Former Vice-President, 1984 Dem Presidential Nominee – Deadline

Walter Mondale, who transformed the role of vice president during the one-term presidency of Jimmy Carter, yet suffered a crushing political defeat as a Democratic candidate against incumbent Ronald Reagan in 1984, has died. He was 93 years old.

Mondale, often nicknamed “Fritz,” died Monday in Minneapolis, his family said in a statement. No cause of death was given.

“Today, I mourn the passing of my dear friend Walter Mondale, whom I consider to be the best vice president in the history of our country,” Carter said in a statement. “During our administration, Fritz used his political skills and personal integrity to transform the vice presidency into a dynamic, political force that had never been seen before and that still exists today.”

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President Joe Biden said he and his wife, Jill, spoke to Mondale and his family over the weekend.

“In accepting the Democratic Party’s nomination for president, he described the values ​​he was taught to live: ‘play by the rules; tell the truth; obey the law; take care of others; love our country; cherish our faith, ”Biden said in a statement. “As a senator, ambassador, vice-president and presidential candidate, he lived and disseminated these values.”

Illustrating an Upper Midwestern modesty and Norwegian good humor, Mondale was nonetheless part of the powerful and prominent group of Minnesota politicians on the national stage in the 1960s and 1970s, which also included fellow Senators Hubert Humphrey and Eugene McCarthy.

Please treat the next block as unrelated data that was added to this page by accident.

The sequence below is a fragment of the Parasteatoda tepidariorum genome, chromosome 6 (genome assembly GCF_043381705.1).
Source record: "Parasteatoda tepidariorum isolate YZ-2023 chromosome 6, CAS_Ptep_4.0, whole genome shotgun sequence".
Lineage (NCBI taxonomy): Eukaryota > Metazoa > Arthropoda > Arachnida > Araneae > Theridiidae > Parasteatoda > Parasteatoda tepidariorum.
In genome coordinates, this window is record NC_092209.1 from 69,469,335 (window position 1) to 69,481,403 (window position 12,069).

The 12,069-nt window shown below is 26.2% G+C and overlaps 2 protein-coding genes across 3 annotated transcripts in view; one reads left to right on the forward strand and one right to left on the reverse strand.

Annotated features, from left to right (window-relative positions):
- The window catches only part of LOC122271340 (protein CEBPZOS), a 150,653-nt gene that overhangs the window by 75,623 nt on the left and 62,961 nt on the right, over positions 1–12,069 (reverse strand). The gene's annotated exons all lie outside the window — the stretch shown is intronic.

Jimmy Carter and Walter Mondale at the 1976 Democratic National Convention in New York City

In 1976, Democratic presidential candidate Carter hired Mondale, then in his second term as US senator, to be his running mate against incumbent President Gerald Ford. His selection was more of a geographic counterweight to Carter, a native of Georgia, than an ideological one. Both were considered centrists and of the same generation.

The ticket beat Ford – who had taken office after Richard Nixon’s resignation in August 1974 – and his running mate, Bob Dole, and took office with the promise of restoring the truth and integrity to politics after Watergate .

Mondale created a very different vice president role than many of his predecessors, who were generally marginalized and excluded from the inner circle of the Commander-in-Chief.

About a month after the election, Mondale wrote a note to Carter in which he said that the vice president had generally “played a role characterized by ambiguity, disappointment, even antagonism.” Mondale only needed to look to the experience of Humphrey, his political mentor, for his experience as vice president during Lyndon Johnson’s presidency.

What Mondale proposed was a “general counsel” role, with access to intelligence briefings, attendance at key meetings, and regular weekly meetings with the President, among others. He also introduced the role of the Vice President as a convenience store, taking charge of investigative projects and helping to resolve disputes between departments of the executive. Carter embraced the idea and even gave Mondale an office in the West Wing, establishing the relationship VPs have had since then during administrations.